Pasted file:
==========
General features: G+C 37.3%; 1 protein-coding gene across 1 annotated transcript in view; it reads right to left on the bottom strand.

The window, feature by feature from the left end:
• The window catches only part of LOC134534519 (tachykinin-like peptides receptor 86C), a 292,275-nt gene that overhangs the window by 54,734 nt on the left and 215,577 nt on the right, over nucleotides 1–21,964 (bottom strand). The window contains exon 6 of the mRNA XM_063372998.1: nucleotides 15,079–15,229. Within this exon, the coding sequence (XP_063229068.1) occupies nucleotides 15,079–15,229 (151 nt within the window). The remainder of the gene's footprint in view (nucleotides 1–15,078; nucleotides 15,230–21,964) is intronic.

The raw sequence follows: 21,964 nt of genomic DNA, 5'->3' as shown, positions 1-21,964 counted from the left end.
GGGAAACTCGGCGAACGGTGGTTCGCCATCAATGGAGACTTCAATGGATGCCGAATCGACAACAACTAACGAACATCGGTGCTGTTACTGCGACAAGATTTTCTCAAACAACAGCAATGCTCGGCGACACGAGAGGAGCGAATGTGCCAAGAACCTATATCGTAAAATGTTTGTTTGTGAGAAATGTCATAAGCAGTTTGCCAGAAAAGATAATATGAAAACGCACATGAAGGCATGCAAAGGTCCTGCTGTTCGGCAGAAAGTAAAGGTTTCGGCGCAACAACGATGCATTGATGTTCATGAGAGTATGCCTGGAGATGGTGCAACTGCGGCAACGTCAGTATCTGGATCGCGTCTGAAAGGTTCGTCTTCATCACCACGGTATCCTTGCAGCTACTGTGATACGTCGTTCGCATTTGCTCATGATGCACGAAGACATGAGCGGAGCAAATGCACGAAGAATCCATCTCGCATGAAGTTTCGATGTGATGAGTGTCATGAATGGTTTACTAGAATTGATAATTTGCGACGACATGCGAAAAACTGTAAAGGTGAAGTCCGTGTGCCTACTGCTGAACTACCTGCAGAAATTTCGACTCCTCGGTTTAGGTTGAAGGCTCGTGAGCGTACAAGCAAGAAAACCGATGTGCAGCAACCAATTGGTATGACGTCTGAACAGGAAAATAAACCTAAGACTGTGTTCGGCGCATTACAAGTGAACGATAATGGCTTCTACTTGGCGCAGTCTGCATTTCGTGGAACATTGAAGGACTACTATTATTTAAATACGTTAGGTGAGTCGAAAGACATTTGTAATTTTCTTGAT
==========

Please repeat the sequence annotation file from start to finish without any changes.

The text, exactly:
General features: G+C 37.3%; 1 protein-coding gene across 1 annotated transcript in view; it reads right to left on the bottom strand.

The window, feature by feature from the left end:
• The window catches only part of LOC134534519 (tachykinin-like peptides receptor 86C), a 292,275-nt gene that overhangs the window by 54,734 nt on the left and 215,577 nt on the right, over nucleotides 1–21,964 (bottom strand). The window contains exon 6 of the mRNA XM_063372998.1: nucleotides 15,079–15,229. Within this exon, the coding sequence (XP_063229068.1) occupies nucleotides 15,079–15,229 (151 nt within the window). The remainder of the gene's footprint in view (nucleotides 1–15,078; nucleotides 15,230–21,964) is intronic.

The raw sequence follows: 21,964 nt of genomic DNA, 5'->3' as shown, positions 1-21,964 counted from the left end.
GGGAAACTCGGCGAACGGTGGTTCGCCATCAATGGAGACTTCAATGGATGCCGAATCGACAACAACTAACGAACATCGGTGCTGTTACTGCGACAAGATTTTCTCAAACAACAGCAATGCTCGGCGACACGAGAGGAGCGAATGTGCCAAGAACCTATATCGTAAAATGTTTGTTTGTGAGAAATGTCATAAGCAGTTTGCCAGAAAAGATAATATGAAAACGCACATGAAGGCATGCAAAGGTCCTGCTGTTCGGCAGAAAGTAAAGGTTTCGGCGCAACAACGATGCATTGATGTTCATGAGAGTATGCCTGGAGATGGTGCAACTGCGGCAACGTCAGTATCTGGATCGCGTCTGAAAGGTTCGTCTTCATCACCACGGTATCCTTGCAGCTACTGTGATACGTCGTTCGCATTTGCTCATGATGCACGAAGACATGAGCGGAGCAAATGCACGAAGAATCCATCTCGCATGAAGTTTCGATGTGATGAGTGTCATGAATGGTTTACTAGAATTGATAATTTGCGACGACATGCGAAAAACTGTAAAGGTGAAGTCCGTGTGCCTACTGCTGAACTACCTGCAGAAATTTCGACTCCTCGGTTTAGGTTGAAGGCTCGTGAGCGTACAAGCAAGAAAACCGATGTGCAGCAACCAATTGGTATGACGTCTGAACAGGAAAATAAACCTAAGACTGTGTTCGGCGCATTACAAGTGAACGATAATGGCTTCTACTTGGCGCAGTCTGCATTTCGTGGAACATTGAAGGACTACTATTATTTAAATACGTTAGGTGAGTCGAAAGACATTTGTAATTTTCTTGAT